Mayor, some councillors turn down transit challenge
15 councillors accept advocacy group's challenge to rely on transit for 1 week
Ottawa's mayor and several city councillors have turned down a challenge to rely solely on OC Transpo this week.
The challenge came from advocacy group Free Transit Ottawa, and so far 15 councillors have accepted.
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The group is urging residents to contact the seven city councillors who have said no, or who haven't responded. In addition to the mayor, Ottawa has 23 council seats with one currently vacant.
Organizer Kirstin Pulles said the aim of the one-week challenge is to draw attention to the parts of the transit system that need improvement, and to encourage discussion between elected officials and the general public.
"We want the people who are in power and who are making decisions about our transportation system to really have an understanding of some of the challenges that are facing people who rely on the transit system," Pulles said.
The event is co-sponsored by Ecology Ottawa, Amalgamated Transit Union Local 279 and other groups.
Mayor's schedule too busy
In an email, Jim Watson's spokesperson, Livia Belcea, said the mayor's busy schedule makes it hard for him to commit to the challenge.
"The Mayor's schedule is very busy, often with a dozen or so events and meetings per day, in all parts of the city, from the downtown core to rural Ottawa. The mayor receives thousands of event invitations and strives to attend as many as he can, but this requires him to attend them back to back," she wrote.
Belcea added Watson has his own Presto card and uses public transit "about four to five times a month."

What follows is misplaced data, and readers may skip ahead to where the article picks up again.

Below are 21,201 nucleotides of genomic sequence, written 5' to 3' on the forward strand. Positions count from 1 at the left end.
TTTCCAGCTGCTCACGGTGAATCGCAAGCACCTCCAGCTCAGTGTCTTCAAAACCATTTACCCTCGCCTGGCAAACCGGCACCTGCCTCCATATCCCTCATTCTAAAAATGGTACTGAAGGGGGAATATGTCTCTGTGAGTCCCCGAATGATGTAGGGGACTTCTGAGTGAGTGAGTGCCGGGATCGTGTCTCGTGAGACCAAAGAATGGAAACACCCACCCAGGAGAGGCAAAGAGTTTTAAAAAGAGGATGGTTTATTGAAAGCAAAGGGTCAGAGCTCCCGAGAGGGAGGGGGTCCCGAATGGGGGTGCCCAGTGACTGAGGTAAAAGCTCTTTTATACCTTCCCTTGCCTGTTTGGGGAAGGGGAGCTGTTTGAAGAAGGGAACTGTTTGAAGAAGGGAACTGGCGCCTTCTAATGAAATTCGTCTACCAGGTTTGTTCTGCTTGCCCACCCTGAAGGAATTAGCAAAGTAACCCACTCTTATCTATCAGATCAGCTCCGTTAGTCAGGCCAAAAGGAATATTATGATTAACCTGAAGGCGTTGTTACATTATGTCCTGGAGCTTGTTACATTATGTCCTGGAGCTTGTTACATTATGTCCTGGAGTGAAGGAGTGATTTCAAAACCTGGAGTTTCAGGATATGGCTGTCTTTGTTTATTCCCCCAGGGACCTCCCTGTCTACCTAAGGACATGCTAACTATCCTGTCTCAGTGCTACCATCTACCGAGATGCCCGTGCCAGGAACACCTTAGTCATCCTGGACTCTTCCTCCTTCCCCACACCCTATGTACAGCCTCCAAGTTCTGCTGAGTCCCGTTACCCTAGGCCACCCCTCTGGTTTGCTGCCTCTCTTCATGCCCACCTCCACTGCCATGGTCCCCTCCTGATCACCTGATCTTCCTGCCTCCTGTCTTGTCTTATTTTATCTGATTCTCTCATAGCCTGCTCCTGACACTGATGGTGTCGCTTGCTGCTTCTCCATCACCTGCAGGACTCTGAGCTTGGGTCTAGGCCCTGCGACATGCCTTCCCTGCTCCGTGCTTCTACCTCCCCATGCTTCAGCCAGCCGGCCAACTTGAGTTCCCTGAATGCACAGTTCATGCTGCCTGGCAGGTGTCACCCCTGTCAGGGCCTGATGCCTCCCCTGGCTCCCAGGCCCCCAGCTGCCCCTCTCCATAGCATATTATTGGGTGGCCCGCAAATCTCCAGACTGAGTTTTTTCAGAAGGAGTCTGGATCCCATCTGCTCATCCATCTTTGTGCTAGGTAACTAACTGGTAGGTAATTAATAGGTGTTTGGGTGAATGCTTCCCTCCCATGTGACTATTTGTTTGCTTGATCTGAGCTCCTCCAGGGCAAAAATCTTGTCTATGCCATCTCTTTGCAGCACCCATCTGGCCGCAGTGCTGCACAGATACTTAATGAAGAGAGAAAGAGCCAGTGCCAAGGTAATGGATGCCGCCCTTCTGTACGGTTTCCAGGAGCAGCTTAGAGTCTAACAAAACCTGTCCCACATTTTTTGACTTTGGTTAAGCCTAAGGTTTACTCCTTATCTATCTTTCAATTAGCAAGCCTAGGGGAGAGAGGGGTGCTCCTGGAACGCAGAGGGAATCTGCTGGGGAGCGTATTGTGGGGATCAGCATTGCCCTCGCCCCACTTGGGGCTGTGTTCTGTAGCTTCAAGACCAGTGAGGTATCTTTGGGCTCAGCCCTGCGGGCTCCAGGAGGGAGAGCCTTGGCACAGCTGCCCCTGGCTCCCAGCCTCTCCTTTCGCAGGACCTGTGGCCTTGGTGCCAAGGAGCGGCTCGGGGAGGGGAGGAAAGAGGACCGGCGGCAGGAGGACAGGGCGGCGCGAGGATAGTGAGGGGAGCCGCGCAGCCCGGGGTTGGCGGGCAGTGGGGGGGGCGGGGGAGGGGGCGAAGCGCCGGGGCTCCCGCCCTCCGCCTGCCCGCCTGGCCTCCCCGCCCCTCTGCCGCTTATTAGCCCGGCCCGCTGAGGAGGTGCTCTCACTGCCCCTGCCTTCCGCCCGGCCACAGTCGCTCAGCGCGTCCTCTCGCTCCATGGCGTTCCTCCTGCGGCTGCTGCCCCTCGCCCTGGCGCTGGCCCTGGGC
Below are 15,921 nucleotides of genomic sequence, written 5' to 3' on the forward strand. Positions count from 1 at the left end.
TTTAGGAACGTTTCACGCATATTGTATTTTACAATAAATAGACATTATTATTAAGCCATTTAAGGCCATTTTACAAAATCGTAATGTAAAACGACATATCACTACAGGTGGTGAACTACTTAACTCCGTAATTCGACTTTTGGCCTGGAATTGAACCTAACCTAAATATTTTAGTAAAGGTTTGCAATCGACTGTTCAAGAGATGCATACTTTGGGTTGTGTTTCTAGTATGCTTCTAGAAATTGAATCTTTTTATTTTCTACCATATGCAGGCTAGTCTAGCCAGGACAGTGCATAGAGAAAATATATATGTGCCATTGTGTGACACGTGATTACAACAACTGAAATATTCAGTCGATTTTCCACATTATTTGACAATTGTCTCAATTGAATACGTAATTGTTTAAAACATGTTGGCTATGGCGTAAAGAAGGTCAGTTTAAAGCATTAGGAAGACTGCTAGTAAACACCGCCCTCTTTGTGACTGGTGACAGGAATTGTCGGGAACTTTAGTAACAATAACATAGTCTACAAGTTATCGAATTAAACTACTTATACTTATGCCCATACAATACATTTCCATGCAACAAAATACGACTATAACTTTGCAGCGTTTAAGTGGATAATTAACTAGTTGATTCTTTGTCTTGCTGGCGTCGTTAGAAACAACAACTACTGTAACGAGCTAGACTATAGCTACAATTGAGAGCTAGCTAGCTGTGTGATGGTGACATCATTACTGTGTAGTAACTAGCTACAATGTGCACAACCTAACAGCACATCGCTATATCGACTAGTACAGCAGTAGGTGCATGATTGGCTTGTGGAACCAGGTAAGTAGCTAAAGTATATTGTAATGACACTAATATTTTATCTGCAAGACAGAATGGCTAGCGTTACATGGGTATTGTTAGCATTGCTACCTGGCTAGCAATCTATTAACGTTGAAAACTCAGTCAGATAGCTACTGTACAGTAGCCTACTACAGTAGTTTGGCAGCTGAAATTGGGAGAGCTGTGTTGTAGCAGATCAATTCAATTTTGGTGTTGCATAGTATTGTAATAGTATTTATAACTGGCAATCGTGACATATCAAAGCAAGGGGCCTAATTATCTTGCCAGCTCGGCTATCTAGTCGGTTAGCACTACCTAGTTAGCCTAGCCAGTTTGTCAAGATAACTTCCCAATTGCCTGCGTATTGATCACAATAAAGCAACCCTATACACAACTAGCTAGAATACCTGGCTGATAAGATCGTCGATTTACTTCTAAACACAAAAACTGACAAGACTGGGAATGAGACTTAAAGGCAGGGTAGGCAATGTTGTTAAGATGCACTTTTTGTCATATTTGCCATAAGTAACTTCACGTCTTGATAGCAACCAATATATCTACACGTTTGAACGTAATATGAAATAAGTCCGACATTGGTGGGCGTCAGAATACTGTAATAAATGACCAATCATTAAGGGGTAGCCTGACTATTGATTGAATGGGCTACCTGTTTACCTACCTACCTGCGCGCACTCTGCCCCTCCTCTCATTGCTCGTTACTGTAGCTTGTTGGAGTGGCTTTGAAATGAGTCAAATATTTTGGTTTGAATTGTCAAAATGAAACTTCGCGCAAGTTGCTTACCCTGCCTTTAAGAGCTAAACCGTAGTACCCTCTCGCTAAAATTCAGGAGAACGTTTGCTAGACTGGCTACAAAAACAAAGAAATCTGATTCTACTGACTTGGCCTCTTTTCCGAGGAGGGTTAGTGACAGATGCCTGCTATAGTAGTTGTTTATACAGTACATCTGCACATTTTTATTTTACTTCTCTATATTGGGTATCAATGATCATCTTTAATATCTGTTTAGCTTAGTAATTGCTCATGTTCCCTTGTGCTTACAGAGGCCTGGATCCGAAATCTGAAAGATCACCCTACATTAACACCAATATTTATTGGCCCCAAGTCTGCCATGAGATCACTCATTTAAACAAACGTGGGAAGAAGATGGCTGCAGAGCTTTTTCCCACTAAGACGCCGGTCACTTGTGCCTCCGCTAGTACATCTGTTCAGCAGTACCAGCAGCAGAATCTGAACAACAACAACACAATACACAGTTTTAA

Barrhaven Coun. Jan Harder also said she plans to take transit as much as she can — but she won't sign up for the challenge.
"I know that this week I'm not going to be able to commit 24/7 to taking transit. And I'm an honest person. I wasn't going to sign up and have people think, 'Wowie, Jan Harder's going to do that!'" she said.
For your info I knew it was not possible for me to consistently travel by transit & as I told organizers not only do I pay for Presto pass but I also pay for gold parking pass (-$50) so I can maximize my transit. Who in their right mind wants 2drive downtown <a href="https://t.co/LhKiN9KGOA">https://t.co/LhKiN9KGOA</a>—@BarrhavenJan
Right likely you Scott who lives where no transit goes with your lovely wife who works shift work & your 4 children could have signed up so everyone thinks you are poster child. I take transit when it’s possible. Always my grandchildren& ward needs are priority <a href="https://t.co/fL4gZZUqym">https://t.co/fL4gZZUqym</a>—@BarrhavenJan
"I have a role to play as a grandparent, I'm the chair of planning. I represent more than 60,000 people. When I can this week, absolutely, you'll be able to find me on transit."
That response "feels a little bit like a dismissal of the people who do rely on transit," Pulles said.
Participants will complete daily surveys, plus a longer one at the end of the week. Free Transit Ottawa plans to collate the data and present their findings next Monday.
"I think it's important that we understand what riders are going through, what riders experience on a daily basis," said Stittsville Coun. Glen Gower, who's taking part.
Gower said he usually takes the bus two or three times a week, and plans to commute using OC Transpo during the challenge — although he accepts he may not be able to use transit for all his trips, particularly ones involving his children.
"When I do fail at the transit challenge, that's part of the story too — identifying [and] helping people understand who don't take transit where the limitations are."
Ottawa Centre NDP MPP Joel Harden, another co-sponsor, has also signed up, as have Carleton University president Benoit-Antoine Bacon and Greg McGillis, the vice-president of the Public Service Alliance of Canada for the National Capital Region.